Tuesday, March 30, 2010

Breadmaking, The First Attempt

I read the following phrase online somewhere a few months back: "First and foremost, bread is alive." Then, after sharing with a friend that I thought I'd try my hand at breadmaking, he simply said, "Bread is magic." Huh. You don't usually hear people saying a quarter-pounder with cheese is magic, do you?

I guess there must be something about taking the most basic of ingredients—flour, salt, yeast, water—and making a food that is hearty, earthy, universal, and substantial. I had to give it a go. And now that I've taken my first step into this magical world, I completely understand the sentiments. As I sit here eating my first slice of homemade bread, I've never felt so satisfied—and blown away—after 5 hours in the kitchen.

I'm not afraid to admit it—I was nervous. What if I worked the dough too much (I've heard bad things about that) or what if the dough was too sticky and unworkable, or didn't release from the sides of the bowl like the recipe said it would, or what if I cooked it too long or not enough or it tasted funny. But I dove in anyway, despite my feelings of inadequacy.

My fears were fueled by all those scary terms and instructions used in bread recipes..."punching down the dough" (how hard do I punch, and is it one punch or three?), "water shouldn't be more than 130 degrees or you'll KILL the yeast" (I don't want to kill anything, I just want to bake bread), and "knead the dough for no more than 8 minutes" (really? 9 minutes or 7 minutes would mean a complete fail?)

Every step along the way, though, I felt more and more confident. As I completed each task, the dough did what it was supposed to do: it came away from the sides of the bowl, it rose, it worked it's way into nice loaves with my gentle prodding, it rose again, it didn't stick to the board, it moved over to the cookie sheet without falling onto the floor, it browned in the oven, and it smelled truly AMAZING while it cooked. I was feeling the magic—I followed directions and the bread appeared before my eyes. Magic.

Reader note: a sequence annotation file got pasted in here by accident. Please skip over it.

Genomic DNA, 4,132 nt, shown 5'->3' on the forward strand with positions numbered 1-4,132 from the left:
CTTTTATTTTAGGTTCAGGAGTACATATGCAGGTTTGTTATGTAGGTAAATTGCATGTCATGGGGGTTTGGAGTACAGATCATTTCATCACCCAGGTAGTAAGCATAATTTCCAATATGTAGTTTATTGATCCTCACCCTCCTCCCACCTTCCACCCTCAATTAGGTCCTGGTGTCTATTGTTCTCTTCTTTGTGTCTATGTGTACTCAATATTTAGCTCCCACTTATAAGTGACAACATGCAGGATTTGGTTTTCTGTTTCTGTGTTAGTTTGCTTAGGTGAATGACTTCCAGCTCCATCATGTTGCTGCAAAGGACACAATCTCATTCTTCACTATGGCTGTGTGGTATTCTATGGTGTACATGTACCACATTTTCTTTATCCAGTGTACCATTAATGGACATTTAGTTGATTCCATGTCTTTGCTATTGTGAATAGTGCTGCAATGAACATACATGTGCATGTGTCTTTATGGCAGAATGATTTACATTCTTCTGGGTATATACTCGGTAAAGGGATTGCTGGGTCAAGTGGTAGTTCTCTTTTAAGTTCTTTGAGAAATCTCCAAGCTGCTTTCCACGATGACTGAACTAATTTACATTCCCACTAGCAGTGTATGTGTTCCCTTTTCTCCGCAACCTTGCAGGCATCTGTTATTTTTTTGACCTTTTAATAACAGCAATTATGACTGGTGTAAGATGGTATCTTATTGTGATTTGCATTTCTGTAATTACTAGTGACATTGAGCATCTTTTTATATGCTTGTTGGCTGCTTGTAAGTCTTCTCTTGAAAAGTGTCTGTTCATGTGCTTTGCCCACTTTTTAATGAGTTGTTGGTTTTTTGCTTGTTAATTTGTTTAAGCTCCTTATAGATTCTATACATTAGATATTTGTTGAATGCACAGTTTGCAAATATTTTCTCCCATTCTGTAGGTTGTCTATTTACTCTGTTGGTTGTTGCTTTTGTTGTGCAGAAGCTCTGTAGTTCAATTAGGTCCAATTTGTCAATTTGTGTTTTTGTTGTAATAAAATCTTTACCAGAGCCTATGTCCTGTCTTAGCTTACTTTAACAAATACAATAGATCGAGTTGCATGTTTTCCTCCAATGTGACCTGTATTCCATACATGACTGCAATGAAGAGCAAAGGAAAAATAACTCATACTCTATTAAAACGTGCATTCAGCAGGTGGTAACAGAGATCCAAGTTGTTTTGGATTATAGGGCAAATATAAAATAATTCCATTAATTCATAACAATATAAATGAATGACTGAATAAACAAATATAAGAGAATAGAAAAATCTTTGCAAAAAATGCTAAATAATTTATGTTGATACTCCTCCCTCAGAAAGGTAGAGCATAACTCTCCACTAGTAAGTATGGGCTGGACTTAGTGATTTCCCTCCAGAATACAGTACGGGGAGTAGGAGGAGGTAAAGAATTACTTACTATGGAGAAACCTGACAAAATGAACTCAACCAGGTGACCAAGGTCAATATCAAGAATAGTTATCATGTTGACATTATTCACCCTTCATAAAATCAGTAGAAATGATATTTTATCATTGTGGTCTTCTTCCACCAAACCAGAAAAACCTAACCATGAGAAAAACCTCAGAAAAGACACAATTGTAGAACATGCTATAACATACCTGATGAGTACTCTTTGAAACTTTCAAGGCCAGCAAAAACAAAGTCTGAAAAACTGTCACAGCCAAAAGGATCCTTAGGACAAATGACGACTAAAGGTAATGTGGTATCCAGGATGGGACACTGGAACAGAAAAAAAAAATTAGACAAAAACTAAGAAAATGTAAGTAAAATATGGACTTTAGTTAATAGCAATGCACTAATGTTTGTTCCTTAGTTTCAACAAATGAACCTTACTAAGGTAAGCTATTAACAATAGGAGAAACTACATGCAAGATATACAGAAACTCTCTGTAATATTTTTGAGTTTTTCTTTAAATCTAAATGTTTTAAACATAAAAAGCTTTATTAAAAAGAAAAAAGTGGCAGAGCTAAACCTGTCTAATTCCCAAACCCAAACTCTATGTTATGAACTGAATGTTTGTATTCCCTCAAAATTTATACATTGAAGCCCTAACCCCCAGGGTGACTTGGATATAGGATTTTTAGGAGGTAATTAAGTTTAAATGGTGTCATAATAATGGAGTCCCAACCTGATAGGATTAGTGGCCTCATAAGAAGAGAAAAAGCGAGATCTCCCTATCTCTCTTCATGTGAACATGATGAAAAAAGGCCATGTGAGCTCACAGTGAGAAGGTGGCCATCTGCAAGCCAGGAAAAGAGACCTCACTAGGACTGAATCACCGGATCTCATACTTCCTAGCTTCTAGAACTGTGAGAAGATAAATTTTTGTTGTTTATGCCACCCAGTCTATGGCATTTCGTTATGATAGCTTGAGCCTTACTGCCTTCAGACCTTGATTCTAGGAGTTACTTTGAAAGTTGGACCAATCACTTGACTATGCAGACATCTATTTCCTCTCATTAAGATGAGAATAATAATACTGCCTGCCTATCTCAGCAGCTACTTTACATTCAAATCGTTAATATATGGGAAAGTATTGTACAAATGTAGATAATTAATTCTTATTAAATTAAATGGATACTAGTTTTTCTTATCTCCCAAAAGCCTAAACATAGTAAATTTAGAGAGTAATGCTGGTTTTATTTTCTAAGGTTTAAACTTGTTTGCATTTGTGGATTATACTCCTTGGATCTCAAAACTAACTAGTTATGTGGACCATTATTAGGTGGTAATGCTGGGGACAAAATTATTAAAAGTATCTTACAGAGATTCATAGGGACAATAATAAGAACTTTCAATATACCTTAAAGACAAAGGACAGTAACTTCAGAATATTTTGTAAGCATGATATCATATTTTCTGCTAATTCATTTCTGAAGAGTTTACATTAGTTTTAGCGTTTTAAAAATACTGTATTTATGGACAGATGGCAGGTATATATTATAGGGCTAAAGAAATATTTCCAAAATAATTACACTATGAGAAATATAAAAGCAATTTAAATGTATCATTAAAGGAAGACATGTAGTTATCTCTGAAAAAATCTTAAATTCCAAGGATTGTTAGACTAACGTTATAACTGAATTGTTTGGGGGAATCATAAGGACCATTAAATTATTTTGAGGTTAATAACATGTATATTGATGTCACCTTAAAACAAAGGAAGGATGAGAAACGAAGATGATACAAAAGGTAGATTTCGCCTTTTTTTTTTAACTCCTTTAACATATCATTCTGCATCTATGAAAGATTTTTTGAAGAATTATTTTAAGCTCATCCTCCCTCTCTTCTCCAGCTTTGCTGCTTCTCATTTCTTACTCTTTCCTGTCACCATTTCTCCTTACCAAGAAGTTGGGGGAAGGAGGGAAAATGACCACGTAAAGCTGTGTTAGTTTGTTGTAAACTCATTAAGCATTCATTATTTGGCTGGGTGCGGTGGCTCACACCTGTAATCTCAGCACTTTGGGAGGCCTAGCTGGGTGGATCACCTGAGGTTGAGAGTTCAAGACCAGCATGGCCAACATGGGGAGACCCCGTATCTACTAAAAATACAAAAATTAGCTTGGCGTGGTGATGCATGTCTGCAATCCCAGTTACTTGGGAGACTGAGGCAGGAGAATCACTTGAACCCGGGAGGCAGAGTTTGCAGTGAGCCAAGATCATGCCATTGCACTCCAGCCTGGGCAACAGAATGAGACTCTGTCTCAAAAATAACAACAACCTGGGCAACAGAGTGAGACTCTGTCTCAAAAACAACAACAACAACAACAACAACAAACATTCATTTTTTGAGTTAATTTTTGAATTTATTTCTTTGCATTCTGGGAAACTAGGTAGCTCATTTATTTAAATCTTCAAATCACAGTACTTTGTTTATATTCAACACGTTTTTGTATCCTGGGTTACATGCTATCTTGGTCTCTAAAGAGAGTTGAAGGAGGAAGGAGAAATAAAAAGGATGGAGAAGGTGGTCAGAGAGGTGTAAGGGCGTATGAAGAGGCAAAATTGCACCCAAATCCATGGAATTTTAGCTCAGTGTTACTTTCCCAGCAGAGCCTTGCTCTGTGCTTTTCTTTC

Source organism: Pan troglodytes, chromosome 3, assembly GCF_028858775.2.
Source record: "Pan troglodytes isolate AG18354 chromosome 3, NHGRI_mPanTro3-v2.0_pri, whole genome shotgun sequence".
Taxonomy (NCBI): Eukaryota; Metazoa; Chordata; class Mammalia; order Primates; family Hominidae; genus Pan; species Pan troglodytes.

Did I mention that this little adventure involved two different recipes prepared simultaneously? Why make things easy, right? The first (pictured above) was an Italian bread recipe found and tried by my baking fanatic friend (she may be the only person on earth that will actually kill her breadmaker from overuse). She found it at AllRecipes.com and it did involve the use of a MY Breadmaker Ultimate—a wedding present that has spent most of it's lifetime in our garage. All of the ingredients went into the breadmaker for 1:30, and then onto a surface covered in cornmeal to rise again. The two loaves look beautiful and golden, and taste so, so good. Paninis, anyone?

The second recipe I got from a co-worker's mother—appropriate, right? It's called Kefir (or Buttermilk). Sorry, can't share the recipe—wouldn't want to piss off a mother I've never met! This one was truly from scratch with the help of Mr. KitchenAid, my fancy new electronic thermometer that I got for Christmas but hadn't yet used, and the timer on my oven, since there were so many timed instructions (mix for 2 minutes, add more flour, mix for 2 minutes more, then the 8 minute kneading time thing...all of which I timed to the second. Nerd.)